The highlight of the day came at 2:30
when she’d read the next chapter
of Winnie the Pooh or Charlotte’s Web.
She was petite, Miss Schmidt…not much
taller than we were at nine…her last class
before she retired and moved back to Hilo.
She showed slides of Hawaii…said they were
once called the Sandwich Islands…peanut butter
and jelly, grilled cheese…cool jokes for the playground.
We tasted poi and guava, practiced the hula
in grass skirts and coconut bras, rolled obsidian
glass around in our hands.
50’s kids…imagining the unimaginable…
the H-bomb…set off in our chests as we
cowered under desks and in our dreams.
Absurd as duck and cover was, at least we
didn’t know it. Today’s fourth graders have
nowhere to hide, and the worst of it is, they do.
What’s in a Name?
If yours is Gloria
you may be as old as I am.
Not many mothers dubbed
their daughters that since the 40’s
so let me ask…do you know if yours
was a paean to god in the highest
or given in the hope that a glamorous name
might add a little sparkle by association?
Were there copies of Photoplay lying around…
Modern Screen or Movie World, perhaps?
Did she idolize Swanson or De Haven…
maybe Vanderbilt or Grahame?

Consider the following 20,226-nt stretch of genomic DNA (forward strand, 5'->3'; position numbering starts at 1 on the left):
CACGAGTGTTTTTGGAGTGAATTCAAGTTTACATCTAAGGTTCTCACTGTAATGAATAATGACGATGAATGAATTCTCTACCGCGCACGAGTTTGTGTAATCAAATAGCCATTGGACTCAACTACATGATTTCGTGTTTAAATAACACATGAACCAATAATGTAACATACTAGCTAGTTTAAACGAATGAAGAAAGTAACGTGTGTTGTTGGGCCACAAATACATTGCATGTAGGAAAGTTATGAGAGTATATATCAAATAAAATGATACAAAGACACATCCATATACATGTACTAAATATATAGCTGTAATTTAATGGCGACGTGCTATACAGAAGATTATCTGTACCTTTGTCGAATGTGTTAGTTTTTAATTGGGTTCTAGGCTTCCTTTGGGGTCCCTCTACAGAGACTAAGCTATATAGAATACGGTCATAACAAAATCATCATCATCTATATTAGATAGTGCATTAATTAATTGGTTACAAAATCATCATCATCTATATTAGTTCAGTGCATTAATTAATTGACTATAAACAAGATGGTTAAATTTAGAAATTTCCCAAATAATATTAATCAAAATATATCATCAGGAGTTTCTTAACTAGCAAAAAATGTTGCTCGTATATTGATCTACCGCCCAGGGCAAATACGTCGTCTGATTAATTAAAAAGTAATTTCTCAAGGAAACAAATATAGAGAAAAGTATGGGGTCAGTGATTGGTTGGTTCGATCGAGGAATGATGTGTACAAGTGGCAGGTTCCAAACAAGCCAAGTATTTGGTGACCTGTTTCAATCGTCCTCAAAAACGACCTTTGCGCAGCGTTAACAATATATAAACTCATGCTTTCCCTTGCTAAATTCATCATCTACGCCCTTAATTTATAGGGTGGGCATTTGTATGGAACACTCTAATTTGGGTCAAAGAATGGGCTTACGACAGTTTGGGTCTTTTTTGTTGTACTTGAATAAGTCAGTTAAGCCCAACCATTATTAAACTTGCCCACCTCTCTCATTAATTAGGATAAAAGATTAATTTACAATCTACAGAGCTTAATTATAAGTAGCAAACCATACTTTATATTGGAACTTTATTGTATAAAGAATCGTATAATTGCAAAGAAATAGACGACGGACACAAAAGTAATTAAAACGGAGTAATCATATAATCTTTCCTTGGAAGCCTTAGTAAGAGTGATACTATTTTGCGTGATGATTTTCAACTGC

Crucifixes over every bed?
Six pointed stars, a menorah?
The photo of her in a black satin blouse
and a sultry smile is surely be a clue.
I was certainly no answered prayer…
a disappointment, I’m sure…
just another spacey kid with a thumb
stuck in her mouth.
So tell me, other Glorias, do you think
it was simply the name she liked,
or were you supposed to shine
in order to give her life meaning?
That’s what the vet called him.
How’s Happy-Go-Lucky today?
Probably vet-speak for dopey dog
and he was a lark of a fellow…
every car trip was a frolic,
every stroll, a smell fest.
All 135 pounds of him would drag me
from the car to the office door as if
the vet was handing out cheeseburgers.
Other dogs had to be coerced, some even
sedated. They trembled at their peoples’ knees
in the waiting room. Toy breeds were carried in
by owners who called them their babies.
Then came the diagnosis and the cancer center,
car trips, too long and too frequent…first time
he seemed to know where we were going.
He didn’t pull me in, but he didn’t fight me either.
Eerie sounds mingled with funky odors. Rows
of downcast faces, hands petting hooked-up pups
in cubicles, infusion bags. Bandages, wrapped
around the stumps of missing legs.
At the end, true to his nature, he lay acquiescent
on the table. I did what I had to: steadied a hand
on his flank… saved the tears for after.
© Gloria Parker
Gloria Parker is a retired primary school teacher. Her poems have appeared in Prairie Schooner, Margie, Loch Raven Review, Slipstream, North Dakota Quarterly, Gyroscope, Rattle, Slipstream, Nimrod, Paterson Literary Review and elsewhere.